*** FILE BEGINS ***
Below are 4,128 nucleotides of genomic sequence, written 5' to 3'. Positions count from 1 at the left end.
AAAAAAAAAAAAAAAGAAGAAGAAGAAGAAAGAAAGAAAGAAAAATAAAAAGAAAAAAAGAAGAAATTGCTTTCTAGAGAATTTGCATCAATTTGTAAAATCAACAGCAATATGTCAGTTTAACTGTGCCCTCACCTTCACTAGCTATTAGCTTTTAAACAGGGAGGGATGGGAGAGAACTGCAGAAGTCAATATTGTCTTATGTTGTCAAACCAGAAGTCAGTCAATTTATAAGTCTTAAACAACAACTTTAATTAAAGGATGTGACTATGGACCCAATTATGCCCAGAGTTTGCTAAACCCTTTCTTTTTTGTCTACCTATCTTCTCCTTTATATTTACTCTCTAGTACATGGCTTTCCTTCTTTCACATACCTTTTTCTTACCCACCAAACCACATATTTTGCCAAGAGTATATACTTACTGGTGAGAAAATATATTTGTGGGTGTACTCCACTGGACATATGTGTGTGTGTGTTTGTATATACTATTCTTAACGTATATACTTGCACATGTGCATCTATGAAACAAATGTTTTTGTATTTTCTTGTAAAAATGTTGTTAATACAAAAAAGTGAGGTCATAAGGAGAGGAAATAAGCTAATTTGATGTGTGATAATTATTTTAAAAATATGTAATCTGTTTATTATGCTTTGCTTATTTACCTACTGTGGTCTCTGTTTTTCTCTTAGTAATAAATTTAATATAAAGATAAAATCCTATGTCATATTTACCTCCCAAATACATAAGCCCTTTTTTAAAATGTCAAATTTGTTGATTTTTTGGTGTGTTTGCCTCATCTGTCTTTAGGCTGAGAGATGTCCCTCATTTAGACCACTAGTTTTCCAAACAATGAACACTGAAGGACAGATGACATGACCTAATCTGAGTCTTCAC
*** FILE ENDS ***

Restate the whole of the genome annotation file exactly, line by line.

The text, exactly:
Below are 4,128 nucleotides of genomic sequence, written 5' to 3'. Positions count from 1 at the left end.
AAAAAAAAAAAAAAAGAAGAAGAAGAAGAAAGAAAGAAAGAAAAATAAAAAGAAAAAAAGAAGAAATTGCTTTCTAGAGAATTTGCATCAATTTGTAAAATCAACAGCAATATGTCAGTTTAACTGTGCCCTCACCTTCACTAGCTATTAGCTTTTAAACAGGGAGGGATGGGAGAGAACTGCAGAAGTCAATATTGTCTTATGTTGTCAAACCAGAAGTCAGTCAATTTATAAGTCTTAAACAACAACTTTAATTAAAGGATGTGACTATGGACCCAATTATGCCCAGAGTTTGCTAAACCCTTTCTTTTTTGTCTACCTATCTTCTCCTTTATATTTACTCTCTAGTACATGGCTTTCCTTCTTTCACATACCTTTTTCTTACCCACCAAACCACATATTTTGCCAAGAGTATATACTTACTGGTGAGAAAATATATTTGTGGGTGTACTCCACTGGACATATGTGTGTGTGTGTTTGTATATACTATTCTTAACGTATATACTTGCACATGTGCATCTATGAAACAAATGTTTTTGTATTTTCTTGTAAAAATGTTGTTAATACAAAAAAGTGAGGTCATAAGGAGAGGAAATAAGCTAATTTGATGTGTGATAATTATTTTAAAAATATGTAATCTGTTTATTATGCTTTGCTTATTTACCTACTGTGGTCTCTGTTTTTCTCTTAGTAATAAATTTAATATAAAGATAAAATCCTATGTCATATTTACCTCCCAAATACATAAGCCCTTTTTTAAAATGTCAAATTTGTTGATTTTTTGGTGTGTTTGCCTCATCTGTCTTTAGGCTGAGAGATGTCCCTCATTTAGACCACTAGTTTTCCAAACAATGAACACTGAAGGACAGATGACATGACCTAATCTGAGTCTTCAC